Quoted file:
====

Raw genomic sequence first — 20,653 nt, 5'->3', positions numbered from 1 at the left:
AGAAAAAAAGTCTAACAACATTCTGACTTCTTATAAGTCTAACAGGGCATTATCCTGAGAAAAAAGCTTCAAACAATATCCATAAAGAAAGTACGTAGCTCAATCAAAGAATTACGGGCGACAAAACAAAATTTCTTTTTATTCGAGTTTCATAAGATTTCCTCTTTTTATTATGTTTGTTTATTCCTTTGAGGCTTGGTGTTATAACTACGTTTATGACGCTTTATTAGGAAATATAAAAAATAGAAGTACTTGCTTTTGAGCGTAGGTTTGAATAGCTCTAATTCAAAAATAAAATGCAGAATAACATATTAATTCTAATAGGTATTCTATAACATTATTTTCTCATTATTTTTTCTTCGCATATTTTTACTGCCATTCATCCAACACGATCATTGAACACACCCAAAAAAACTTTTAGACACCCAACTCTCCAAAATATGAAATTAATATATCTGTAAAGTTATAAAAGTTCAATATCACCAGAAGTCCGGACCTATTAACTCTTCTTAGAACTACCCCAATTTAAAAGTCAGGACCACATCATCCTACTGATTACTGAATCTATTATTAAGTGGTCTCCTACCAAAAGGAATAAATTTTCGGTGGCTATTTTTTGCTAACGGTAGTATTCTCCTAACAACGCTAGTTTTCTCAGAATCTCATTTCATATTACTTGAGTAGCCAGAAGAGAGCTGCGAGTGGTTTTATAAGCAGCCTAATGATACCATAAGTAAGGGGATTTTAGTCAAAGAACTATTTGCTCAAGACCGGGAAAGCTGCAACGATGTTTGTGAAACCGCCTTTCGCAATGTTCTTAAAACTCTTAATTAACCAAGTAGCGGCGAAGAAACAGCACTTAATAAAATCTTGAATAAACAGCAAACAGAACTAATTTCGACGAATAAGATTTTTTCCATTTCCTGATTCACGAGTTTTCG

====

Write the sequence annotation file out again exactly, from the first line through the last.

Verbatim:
Raw genomic sequence first — 20,653 nt, 5'->3', positions numbered from 1 at the left:
AGAAAAAAAGTCTAACAACATTCTGACTTCTTATAAGTCTAACAGGGCATTATCCTGAGAAAAAAGCTTCAAACAATATCCATAAAGAAAGTACGTAGCTCAATCAAAGAATTACGGGCGACAAAACAAAATTTCTTTTTATTCGAGTTTCATAAGATTTCCTCTTTTTATTATGTTTGTTTATTCCTTTGAGGCTTGGTGTTATAACTACGTTTATGACGCTTTATTAGGAAATATAAAAAATAGAAGTACTTGCTTTTGAGCGTAGGTTTGAATAGCTCTAATTCAAAAATAAAATGCAGAATAACATATTAATTCTAATAGGTATTCTATAACATTATTTTCTCATTATTTTTTCTTCGCATATTTTTACTGCCATTCATCCAACACGATCATTGAACACACCCAAAAAAACTTTTAGACACCCAACTCTCCAAAATATGAAATTAATATATCTGTAAAGTTATAAAAGTTCAATATCACCAGAAGTCCGGACCTATTAACTCTTCTTAGAACTACCCCAATTTAAAAGTCAGGACCACATCATCCTACTGATTACTGAATCTATTATTAAGTGGTCTCCTACCAAAAGGAATAAATTTTCGGTGGCTATTTTTTGCTAACGGTAGTATTCTCCTAACAACGCTAGTTTTCTCAGAATCTCATTTCATATTACTTGAGTAGCCAGAAGAGAGCTGCGAGTGGTTTTATAAGCAGCCTAATGATACCATAAGTAAGGGGATTTTAGTCAAAGAACTATTTGCTCAAGACCGGGAAAGCTGCAACGATGTTTGTGAAACCGCCTTTCGCAATGTTCTTAAAACTCTTAATTAACCAAGTAGCGGCGAAGAAACAGCACTTAATAAAATCTTGAATAAACAGCAAACAGAACTAATTTCGACGAATAAGATTTTTTCCATTTCCTGATTCACGAGTTTTCG